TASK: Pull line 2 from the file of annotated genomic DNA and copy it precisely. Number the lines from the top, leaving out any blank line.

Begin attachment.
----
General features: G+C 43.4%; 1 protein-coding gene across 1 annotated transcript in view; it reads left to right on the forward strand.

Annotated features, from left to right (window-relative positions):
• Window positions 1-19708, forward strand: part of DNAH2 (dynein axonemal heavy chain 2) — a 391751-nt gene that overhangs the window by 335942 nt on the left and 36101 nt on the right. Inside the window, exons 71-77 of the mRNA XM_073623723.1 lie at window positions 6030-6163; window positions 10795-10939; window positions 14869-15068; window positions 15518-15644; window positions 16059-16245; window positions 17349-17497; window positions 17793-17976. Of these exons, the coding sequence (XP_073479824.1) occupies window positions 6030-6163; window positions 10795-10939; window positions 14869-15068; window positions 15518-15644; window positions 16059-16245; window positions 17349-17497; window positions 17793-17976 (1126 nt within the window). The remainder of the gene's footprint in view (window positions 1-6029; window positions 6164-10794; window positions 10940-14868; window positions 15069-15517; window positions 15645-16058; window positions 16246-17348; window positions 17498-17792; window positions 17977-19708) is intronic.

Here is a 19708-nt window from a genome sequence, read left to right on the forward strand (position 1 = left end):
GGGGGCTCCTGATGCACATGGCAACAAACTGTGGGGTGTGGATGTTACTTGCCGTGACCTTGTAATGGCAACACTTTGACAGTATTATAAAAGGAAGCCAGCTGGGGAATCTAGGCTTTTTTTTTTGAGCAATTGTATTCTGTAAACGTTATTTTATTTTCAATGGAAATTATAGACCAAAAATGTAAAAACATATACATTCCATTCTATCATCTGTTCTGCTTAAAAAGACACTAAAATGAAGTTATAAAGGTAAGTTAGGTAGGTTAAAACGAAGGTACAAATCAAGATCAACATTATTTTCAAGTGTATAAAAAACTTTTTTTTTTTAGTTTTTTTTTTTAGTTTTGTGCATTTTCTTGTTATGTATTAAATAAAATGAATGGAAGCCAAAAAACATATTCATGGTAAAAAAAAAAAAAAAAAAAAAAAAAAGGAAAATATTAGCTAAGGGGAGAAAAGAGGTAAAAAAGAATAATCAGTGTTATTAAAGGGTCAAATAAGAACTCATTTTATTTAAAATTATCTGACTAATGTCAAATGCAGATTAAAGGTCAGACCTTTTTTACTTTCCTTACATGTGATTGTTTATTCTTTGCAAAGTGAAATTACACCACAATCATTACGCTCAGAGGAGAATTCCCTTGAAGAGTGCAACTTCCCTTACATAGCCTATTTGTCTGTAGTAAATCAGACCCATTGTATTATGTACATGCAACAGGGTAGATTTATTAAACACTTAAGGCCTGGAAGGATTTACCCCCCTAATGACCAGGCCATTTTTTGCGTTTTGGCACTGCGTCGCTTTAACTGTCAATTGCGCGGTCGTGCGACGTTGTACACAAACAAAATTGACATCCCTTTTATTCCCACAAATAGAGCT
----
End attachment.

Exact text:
Annotated features, from left to right (window-relative positions):